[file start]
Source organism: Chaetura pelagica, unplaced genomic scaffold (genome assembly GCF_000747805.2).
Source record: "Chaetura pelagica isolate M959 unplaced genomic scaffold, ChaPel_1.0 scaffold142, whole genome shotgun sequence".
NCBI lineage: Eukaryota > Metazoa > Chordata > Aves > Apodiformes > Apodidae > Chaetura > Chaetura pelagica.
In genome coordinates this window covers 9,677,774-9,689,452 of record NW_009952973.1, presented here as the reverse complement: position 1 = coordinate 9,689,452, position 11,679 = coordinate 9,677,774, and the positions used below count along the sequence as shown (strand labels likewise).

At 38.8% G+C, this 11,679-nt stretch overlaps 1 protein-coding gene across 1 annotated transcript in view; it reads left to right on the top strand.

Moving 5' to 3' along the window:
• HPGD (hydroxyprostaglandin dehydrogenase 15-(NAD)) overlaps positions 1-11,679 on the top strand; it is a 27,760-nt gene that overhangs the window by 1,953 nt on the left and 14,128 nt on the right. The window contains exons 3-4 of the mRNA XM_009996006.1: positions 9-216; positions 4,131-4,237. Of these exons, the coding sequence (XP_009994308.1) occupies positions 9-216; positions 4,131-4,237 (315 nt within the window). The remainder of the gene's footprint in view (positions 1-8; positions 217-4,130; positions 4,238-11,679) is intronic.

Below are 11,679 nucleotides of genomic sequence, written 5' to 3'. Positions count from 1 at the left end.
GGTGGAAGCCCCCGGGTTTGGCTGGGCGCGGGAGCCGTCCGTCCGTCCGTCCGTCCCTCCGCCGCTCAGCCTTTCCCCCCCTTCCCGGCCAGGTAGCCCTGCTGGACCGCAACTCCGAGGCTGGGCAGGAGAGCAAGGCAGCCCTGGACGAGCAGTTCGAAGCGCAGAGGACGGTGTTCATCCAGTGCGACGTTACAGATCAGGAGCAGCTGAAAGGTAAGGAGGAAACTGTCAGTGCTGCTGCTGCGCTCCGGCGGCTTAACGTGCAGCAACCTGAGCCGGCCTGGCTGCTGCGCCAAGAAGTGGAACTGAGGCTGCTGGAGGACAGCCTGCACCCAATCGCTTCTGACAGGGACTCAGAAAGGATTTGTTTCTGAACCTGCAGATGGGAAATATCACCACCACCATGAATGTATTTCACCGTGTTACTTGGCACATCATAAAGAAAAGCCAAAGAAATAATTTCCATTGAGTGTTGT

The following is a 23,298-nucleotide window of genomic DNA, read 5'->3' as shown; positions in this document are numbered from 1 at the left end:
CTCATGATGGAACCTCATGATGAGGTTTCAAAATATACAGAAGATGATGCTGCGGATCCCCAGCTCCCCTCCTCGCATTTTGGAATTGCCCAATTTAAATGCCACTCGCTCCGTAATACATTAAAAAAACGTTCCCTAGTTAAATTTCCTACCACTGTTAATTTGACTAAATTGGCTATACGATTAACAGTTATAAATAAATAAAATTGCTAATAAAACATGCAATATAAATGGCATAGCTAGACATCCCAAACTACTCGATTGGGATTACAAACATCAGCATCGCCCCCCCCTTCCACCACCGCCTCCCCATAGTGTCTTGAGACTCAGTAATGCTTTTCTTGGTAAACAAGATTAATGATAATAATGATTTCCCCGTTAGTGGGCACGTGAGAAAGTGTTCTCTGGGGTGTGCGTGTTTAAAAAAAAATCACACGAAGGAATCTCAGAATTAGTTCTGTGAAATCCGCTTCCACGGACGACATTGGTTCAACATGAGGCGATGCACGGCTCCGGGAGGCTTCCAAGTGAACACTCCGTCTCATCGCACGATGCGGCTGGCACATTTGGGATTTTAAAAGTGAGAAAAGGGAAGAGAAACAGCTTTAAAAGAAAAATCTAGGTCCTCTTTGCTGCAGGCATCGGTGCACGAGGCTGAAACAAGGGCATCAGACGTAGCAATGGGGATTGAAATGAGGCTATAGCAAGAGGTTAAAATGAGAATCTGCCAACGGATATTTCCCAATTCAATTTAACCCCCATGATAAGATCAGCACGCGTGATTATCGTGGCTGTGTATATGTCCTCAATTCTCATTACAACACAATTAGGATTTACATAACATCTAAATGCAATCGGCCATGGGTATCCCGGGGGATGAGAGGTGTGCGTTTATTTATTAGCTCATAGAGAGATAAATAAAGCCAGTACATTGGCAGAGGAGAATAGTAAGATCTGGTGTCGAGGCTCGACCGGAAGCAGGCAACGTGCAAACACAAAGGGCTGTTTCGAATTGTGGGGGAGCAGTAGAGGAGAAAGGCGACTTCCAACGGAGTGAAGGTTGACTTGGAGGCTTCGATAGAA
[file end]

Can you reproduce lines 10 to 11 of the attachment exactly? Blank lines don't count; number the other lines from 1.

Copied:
The following is a 23,298-nucleotide window of genomic DNA, read 5'->3' as shown; positions in this document are numbered from 1 at the left end:
CTCATGATGGAACCTCATGATGAGGTTTCAAAATATACAGAAGATGATGCTGCGGATCCCCAGCTCCCCTCCTCGCATTTTGGAATTGCCCAATTTAAATGCCACTCGCTCCGTAATACATTAAAAAAACGTTCCCTAGTTAAATTTCCTACCACTGTTAATTTGACTAAATTGGCTATACGATTAACAGTTATAAATAAATAAAATTGCTAATAAAACATGCAATATAAATGGCATAGCTAGACATCCCAAACTACTCGATTGGGATTACAAACATCAGCATCGCCCCCCCCTTCCACCACCGCCTCCCCATAGTGTCTTGAGACTCAGTAATGCTTTTCTTGGTAAACAAGATTAATGATAATAATGATTTCCCCGTTAGTGGGCACGTGAGAAAGTGTTCTCTGGGGTGTGCGTGTTTAAAAAAAAATCACACGAAGGAATCTCAGAATTAGTTCTGTGAAATCCGCTTCCACGGACGACATTGGTTCAACATGAGGCGATGCACGGCTCCGGGAGGCTTCCAAGTGAACACTCCGTCTCATCGCACGATGCGGCTGGCACATTTGGGATTTTAAAAGTGAGAAAAGGGAAGAGAAACAGCTTTAAAAGAAAAATCTAGGTCCTCTTTGCTGCAGGCATCGGTGCACGAGGCTGAAACAAGGGCATCAGACGTAGCAATGGGGATTGAAATGAGGCTATAGCAAGAGGTTAAAATGAGAATCTGCCAACGGATATTTCCCAATTCAATTTAACCCCCATGATAAGATCAGCACGCGTGATTATCGTGGCTGTGTATATGTCCTCAATTCTCATTACAACACAATTAGGATTTACATAACATCTAAATGCAATCGGCCATGGGTATCCCGGGGGATGAGAGGTGTGCGTTTATTTATTAGCTCATAGAGAGATAAATAAAGCCAGTACATTGGCAGAGGAGAATAGTAAGATCTGGTGTCGAGGCTCGACCGGAAGCAGGCAACGTGCAAACACAAAGGGCTGTTTCGAATTGTGGGGGAGCAGTAGAGGAGAAAGGCGACTTCCAACGGAGTGAAGGTTGACTTGGAGGCTTCGATAGAA